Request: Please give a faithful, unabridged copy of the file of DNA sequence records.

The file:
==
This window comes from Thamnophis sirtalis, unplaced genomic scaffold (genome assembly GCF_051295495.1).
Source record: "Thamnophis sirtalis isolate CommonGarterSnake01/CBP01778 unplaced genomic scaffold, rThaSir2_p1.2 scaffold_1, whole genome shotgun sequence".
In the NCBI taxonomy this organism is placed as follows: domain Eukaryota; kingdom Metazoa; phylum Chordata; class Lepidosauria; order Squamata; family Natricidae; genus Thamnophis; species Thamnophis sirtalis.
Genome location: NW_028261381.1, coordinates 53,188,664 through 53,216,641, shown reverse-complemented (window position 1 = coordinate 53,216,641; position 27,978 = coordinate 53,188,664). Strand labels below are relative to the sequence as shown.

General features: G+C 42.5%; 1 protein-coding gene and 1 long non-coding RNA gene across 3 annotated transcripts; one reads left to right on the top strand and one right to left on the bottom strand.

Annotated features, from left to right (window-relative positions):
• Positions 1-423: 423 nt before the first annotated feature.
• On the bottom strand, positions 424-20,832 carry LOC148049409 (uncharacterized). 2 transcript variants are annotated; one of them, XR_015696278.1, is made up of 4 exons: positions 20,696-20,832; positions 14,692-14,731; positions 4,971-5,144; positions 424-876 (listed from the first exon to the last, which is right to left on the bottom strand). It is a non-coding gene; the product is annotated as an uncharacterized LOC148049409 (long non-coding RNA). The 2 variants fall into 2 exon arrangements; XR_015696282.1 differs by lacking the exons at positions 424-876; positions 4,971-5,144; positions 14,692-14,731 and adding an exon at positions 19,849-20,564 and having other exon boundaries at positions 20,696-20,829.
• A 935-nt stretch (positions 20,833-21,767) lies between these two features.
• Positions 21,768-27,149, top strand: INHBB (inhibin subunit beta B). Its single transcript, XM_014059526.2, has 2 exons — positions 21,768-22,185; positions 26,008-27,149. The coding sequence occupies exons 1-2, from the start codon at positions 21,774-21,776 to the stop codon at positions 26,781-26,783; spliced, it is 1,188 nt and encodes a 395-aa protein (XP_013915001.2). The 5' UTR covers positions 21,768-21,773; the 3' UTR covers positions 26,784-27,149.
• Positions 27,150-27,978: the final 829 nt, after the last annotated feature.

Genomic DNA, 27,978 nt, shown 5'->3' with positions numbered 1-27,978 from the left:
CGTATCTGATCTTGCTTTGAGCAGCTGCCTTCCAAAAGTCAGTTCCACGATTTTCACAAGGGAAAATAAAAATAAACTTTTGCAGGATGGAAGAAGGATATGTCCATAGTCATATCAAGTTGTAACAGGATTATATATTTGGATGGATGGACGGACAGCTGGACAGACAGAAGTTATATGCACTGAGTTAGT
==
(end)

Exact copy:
This window comes from Thamnophis sirtalis, unplaced genomic scaffold (genome assembly GCF_051295495.1).
Source record: "Thamnophis sirtalis isolate CommonGarterSnake01/CBP01778 unplaced genomic scaffold, rThaSir2_p1.2 scaffold_1, whole genome shotgun sequence".
In the NCBI taxonomy this organism is placed as follows: domain Eukaryota; kingdom Metazoa; phylum Chordata; class Lepidosauria; order Squamata; family Natricidae; genus Thamnophis; species Thamnophis sirtalis.
Genome location: NW_028261381.1, coordinates 53,188,664 through 53,216,641, shown reverse-complemented (window position 1 = coordinate 53,216,641; position 27,978 = coordinate 53,188,664). Strand labels below are relative to the sequence as shown.

General features: G+C 42.5%; 1 protein-coding gene and 1 long non-coding RNA gene across 3 annotated transcripts; one reads left to right on the top strand and one right to left on the bottom strand.

Annotated features, from left to right (window-relative positions):
• Positions 1-423: 423 nt before the first annotated feature.
• On the bottom strand, positions 424-20,832 carry LOC148049409 (uncharacterized). 2 transcript variants are annotated; one of them, XR_015696278.1, is made up of 4 exons: positions 20,696-20,832; positions 14,692-14,731; positions 4,971-5,144; positions 424-876 (listed from the first exon to the last, which is right to left on the bottom strand). It is a non-coding gene; the product is annotated as an uncharacterized LOC148049409 (long non-coding RNA). The 2 variants fall into 2 exon arrangements; XR_015696282.1 differs by lacking the exons at positions 424-876; positions 4,971-5,144; positions 14,692-14,731 and adding an exon at positions 19,849-20,564 and having other exon boundaries at positions 20,696-20,829.
• A 935-nt stretch (positions 20,833-21,767) lies between these two features.
• Positions 21,768-27,149, top strand: INHBB (inhibin subunit beta B). Its single transcript, XM_014059526.2, has 2 exons — positions 21,768-22,185; positions 26,008-27,149. The coding sequence occupies exons 1-2, from the start codon at positions 21,774-21,776 to the stop codon at positions 26,781-26,783; spliced, it is 1,188 nt and encodes a 395-aa protein (XP_013915001.2). The 5' UTR covers positions 21,768-21,773; the 3' UTR covers positions 26,784-27,149.
• Positions 27,150-27,978: the final 829 nt, after the last annotated feature.

Genomic DNA, 27,978 nt, shown 5'->3' with positions numbered 1-27,978 from the left:
CGTATCTGATCTTGCTTTGAGCAGCTGCCTTCCAAAAGTCAGTTCCACGATTTTCACAAGGGAAAATAAAAATAAACTTTTGCAGGATGGAAGAAGGATATGTCCATAGTCATATCAAGTTGTAACAGGATTATATATTTGGATGGATGGACGGACAGCTGGACAGACAGAAGTTATATGCACTGAGTTAGT